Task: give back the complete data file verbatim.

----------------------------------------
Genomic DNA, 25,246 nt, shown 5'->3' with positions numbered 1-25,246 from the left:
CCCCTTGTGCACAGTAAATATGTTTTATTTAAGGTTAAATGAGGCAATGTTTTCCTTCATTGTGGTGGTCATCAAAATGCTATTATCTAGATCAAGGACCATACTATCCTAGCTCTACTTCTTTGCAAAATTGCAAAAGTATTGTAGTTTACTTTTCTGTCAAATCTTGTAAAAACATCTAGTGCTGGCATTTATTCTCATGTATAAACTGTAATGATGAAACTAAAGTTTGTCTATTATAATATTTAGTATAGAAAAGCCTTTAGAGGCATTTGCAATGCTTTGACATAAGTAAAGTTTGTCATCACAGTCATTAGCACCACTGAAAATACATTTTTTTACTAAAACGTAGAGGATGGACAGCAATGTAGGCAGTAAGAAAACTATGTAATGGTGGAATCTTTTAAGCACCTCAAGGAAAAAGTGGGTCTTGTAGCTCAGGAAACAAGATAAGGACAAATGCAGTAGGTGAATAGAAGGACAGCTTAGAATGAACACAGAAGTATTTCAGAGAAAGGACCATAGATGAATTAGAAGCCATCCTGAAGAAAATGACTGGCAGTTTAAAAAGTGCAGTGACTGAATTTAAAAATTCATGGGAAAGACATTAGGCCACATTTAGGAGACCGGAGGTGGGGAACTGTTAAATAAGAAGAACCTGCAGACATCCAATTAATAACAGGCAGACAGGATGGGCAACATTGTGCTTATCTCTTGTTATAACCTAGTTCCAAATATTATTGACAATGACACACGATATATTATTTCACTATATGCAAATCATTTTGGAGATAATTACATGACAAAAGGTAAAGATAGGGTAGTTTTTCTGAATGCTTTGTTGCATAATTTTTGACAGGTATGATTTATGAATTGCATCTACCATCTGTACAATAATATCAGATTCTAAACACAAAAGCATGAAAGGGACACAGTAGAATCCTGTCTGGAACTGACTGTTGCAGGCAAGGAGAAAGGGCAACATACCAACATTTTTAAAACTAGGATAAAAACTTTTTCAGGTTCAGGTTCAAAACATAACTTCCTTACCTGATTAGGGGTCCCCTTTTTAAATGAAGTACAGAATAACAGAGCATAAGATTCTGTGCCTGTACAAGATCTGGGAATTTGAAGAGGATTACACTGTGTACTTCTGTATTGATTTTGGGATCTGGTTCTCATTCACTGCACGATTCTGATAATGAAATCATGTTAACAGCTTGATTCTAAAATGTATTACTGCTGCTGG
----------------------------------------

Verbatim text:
Genomic DNA, 25,246 nt, shown 5'->3' with positions numbered 1-25,246 from the left:
CCCCTTGTGCACAGTAAATATGTTTTATTTAAGGTTAAATGAGGCAATGTTTTCCTTCATTGTGGTGGTCATCAAAATGCTATTATCTAGATCAAGGACCATACTATCCTAGCTCTACTTCTTTGCAAAATTGCAAAAGTATTGTAGTTTACTTTTCTGTCAAATCTTGTAAAAACATCTAGTGCTGGCATTTATTCTCATGTATAAACTGTAATGATGAAACTAAAGTTTGTCTATTATAATATTTAGTATAGAAAAGCCTTTAGAGGCATTTGCAATGCTTTGACATAAGTAAAGTTTGTCATCACAGTCATTAGCACCACTGAAAATACATTTTTTTACTAAAACGTAGAGGATGGACAGCAATGTAGGCAGTAAGAAAACTATGTAATGGTGGAATCTTTTAAGCACCTCAAGGAAAAAGTGGGTCTTGTAGCTCAGGAAACAAGATAAGGACAAATGCAGTAGGTGAATAGAAGGACAGCTTAGAATGAACACAGAAGTATTTCAGAGAAAGGACCATAGATGAATTAGAAGCCATCCTGAAGAAAATGACTGGCAGTTTAAAAAGTGCAGTGACTGAATTTAAAAATTCATGGGAAAGACATTAGGCCACATTTAGGAGACCGGAGGTGGGGAACTGTTAAATAAGAAGAACCTGCAGACATCCAATTAATAACAGGCAGACAGGATGGGCAACATTGTGCTTATCTCTTGTTATAACCTAGTTCCAAATATTATTGACAATGACACACGATATATTATTTCACTATATGCAAATCATTTTGGAGATAATTACATGACAAAAGGTAAAGATAGGGTAGTTTTTCTGAATGCTTTGTTGCATAATTTTTGACAGGTATGATTTATGAATTGCATCTACCATCTGTACAATAATATCAGATTCTAAACACAAAAGCATGAAAGGGACACAGTAGAATCCTGTCTGGAACTGACTGTTGCAGGCAAGGAGAAAGGGCAACATACCAACATTTTTAAAACTAGGATAAAAACTTTTTCAGGTTCAGGTTCAAAACATAACTTCCTTACCTGATTAGGGGTCCCCTTTTTAAATGAAGTACAGAATAACAGAGCATAAGATTCTGTGCCTGTACAAGATCTGGGAATTTGAAGAGGATTACACTGTGTACTTCTGTATTGATTTTGGGATCTGGTTCTCATTCACTGCACGATTCTGATAATGAAATCATGTTAACAGCTTGATTCTAAAATGTATTACTGCTGCTGG